7. Aloe Vera grows best if planted in well-drained soil
In their native land, Aloes grow in sandy soil that doesn’t hold moisture for a long time.
They receive all the requirements naturally in their natural habitat, whether drainage, pH level, or nutrition.
While growing them in your garden or house, you must mimic their growing environment.
Besides drainage, the pH level should be between 5.5 and 8.5.
Though they can survive in poor soil, slight nutrition can stimulate their growth.
Use commercial cactus and succulent potting mix for potted Aloes because it is designed for all the succulents.
To make soil mixes yourself, try the following:
- 1 part loam, 1 part sand, 1 part perlite, 1 part pumice, and 1 handful of pine bark fines
Pine bark fines ensure the pH level. Perlite, pumice, and sand help in drainage and retention.
- 1 part potting soil, 1 part coarse sand, 1 part perlite, and 1 part of half part compost
- 3 parts potting soil, 2 parts pumice, and 1 part peat.
Peat ensures moisture retention and acidic level of the soil. Due to its moisture-retentive feature, use peat in small quantities.
- Equal parts of garden soil, coarse sand, and peat moss
- 2 parts coarse sand or perlite, 1 part coco coir or sphagnum moss, and 1 part vermicompost
- Sphagnum moss helps in drainage, retention, and neutral pH levels.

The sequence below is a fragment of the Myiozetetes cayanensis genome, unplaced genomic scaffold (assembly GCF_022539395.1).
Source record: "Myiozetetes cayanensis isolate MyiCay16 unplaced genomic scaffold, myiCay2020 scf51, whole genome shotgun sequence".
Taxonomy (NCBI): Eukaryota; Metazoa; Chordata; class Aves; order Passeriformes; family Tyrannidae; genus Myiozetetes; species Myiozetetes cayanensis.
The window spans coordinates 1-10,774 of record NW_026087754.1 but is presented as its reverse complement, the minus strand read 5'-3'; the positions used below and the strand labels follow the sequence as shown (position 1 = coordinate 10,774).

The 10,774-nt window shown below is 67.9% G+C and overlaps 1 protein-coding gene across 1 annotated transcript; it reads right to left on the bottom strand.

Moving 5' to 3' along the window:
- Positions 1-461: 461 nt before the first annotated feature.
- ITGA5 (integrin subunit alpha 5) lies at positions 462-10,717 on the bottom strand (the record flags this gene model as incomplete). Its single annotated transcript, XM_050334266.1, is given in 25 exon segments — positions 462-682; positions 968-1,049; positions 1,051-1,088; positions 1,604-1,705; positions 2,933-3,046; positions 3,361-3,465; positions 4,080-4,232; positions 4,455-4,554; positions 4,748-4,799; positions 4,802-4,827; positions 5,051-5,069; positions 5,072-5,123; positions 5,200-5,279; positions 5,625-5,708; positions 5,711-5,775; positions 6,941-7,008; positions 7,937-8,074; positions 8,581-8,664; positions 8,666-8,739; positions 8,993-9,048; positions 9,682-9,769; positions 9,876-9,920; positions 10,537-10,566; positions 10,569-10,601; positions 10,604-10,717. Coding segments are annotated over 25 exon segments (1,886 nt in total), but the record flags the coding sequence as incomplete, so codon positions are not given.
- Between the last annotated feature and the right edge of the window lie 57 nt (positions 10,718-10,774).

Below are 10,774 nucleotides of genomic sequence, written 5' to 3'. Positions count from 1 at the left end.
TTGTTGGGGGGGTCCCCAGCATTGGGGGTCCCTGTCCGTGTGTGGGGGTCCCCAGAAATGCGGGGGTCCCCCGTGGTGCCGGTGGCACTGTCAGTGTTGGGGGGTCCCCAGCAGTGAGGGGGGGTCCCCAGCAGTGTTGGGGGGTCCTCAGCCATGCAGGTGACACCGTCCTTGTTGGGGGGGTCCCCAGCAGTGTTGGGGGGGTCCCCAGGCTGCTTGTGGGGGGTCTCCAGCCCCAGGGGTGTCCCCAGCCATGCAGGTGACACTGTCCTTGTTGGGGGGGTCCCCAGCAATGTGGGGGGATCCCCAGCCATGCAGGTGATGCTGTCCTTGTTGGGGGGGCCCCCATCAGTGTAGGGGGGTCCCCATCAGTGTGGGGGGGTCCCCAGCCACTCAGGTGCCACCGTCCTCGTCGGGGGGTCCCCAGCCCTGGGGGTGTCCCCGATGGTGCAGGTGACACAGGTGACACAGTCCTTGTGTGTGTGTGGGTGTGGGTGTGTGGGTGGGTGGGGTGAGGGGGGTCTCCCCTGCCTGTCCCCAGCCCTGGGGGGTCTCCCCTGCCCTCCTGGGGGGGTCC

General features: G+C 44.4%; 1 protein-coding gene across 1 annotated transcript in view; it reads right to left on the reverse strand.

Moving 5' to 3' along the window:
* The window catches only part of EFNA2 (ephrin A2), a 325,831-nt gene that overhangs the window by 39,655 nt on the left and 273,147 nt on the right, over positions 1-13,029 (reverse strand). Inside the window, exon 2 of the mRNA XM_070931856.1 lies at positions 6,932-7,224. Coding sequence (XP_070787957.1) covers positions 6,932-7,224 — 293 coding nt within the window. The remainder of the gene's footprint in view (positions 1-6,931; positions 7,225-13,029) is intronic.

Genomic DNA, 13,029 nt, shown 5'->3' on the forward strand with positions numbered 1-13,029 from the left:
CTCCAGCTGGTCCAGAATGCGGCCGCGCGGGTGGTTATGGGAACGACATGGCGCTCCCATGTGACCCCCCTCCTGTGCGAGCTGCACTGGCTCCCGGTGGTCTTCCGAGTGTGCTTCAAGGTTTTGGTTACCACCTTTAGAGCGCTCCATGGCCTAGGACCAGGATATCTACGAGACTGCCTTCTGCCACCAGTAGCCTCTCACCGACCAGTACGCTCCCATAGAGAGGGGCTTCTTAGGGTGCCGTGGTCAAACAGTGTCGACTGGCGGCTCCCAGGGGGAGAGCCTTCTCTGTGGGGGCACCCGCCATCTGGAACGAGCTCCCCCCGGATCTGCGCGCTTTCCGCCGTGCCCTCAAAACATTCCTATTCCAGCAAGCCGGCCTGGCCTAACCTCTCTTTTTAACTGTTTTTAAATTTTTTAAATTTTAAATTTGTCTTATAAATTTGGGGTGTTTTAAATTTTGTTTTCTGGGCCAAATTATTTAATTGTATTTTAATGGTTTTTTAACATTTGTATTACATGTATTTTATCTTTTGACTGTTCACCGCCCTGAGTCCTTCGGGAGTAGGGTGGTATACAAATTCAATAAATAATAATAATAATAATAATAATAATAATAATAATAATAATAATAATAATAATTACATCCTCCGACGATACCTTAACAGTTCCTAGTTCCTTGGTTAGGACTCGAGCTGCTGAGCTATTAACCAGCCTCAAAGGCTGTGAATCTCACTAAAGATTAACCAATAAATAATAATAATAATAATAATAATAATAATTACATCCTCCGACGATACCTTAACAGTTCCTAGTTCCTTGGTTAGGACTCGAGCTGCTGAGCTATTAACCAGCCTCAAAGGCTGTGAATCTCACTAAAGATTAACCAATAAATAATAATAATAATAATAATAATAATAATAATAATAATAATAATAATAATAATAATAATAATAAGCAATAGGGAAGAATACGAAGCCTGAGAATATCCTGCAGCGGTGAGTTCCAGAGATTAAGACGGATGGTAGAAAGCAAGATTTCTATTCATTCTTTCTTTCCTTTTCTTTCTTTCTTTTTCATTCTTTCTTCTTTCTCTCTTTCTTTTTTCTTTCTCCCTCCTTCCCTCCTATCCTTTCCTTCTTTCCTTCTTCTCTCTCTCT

Using these soil mixes will ensure the plant’s drainage, nutrition, and pH level.
You can use them for both potted and in-ground Aloe Veras.
Focus more on the drainage.
Also read: What Type Of Soil For Aloe Vera Plant? (+Ideal Soil Mix)
8. Though Aloes are not heavy-feeders, you can fertilize them occasionally.
Aloe Veras grow seamlessly in poorly nutritious soil in their native land.
It is because they receive everything naturally from Mother Nature.
But while growing them in your garden or home, you have to feed them besides their requirements to stimulate their growth.
Fertilize Aloes only during their growing months, which are spring and summer.
In summer, feed them only if the temperature remains within 75°F.
Avoid if it has crossed 80-90°F.
Always dilute it to half of the recommended strength.
Never apply them in dry soil.
If your Aloe is in the ground outside, give them a good drench once in the spring.
Do it once every 6-12 months.
It will be enough for them the whole year.
In the case of potted Aloes, feed them once every 6-8 weeks if it’s a slow-release (10-40-10).
For liquids (0.5-1-1), fertilize once a month.
If you use a soil mix that already contains fertilizers, wait for 2-3 months to fertilize them.
If you are confused about fertilizing, try homemade fertilizers with banana peels, potato shells, eggshells, Epsom salt, or tea.
Also read: Does Aloe Vera Need Fertilizer? (How Much, How Often+Best Pick)
9. The temperature around Aloes should range between 55°F and 75°F
Belonging to warm areas, Aloes grow best when the temperature stays between 55 and 75°F.
If they are indoors, keep them in a room with such temperatures.
This temperature is available mainly indoors.
That is why most people grow them indoors.
If you want to keep them outdoors, make sure your region receives such temperatures all the time.
If not, you can still keep them outdoors, but in containers.
If the temperature becomes unfavorable, you can easily change their location.
If the temperature exceeds 80-90°F, they will go dormant.
Take care of outdoor Aloe Veras during such time, reduce watering, protect them from harsh temperatures, and don’t fertilize.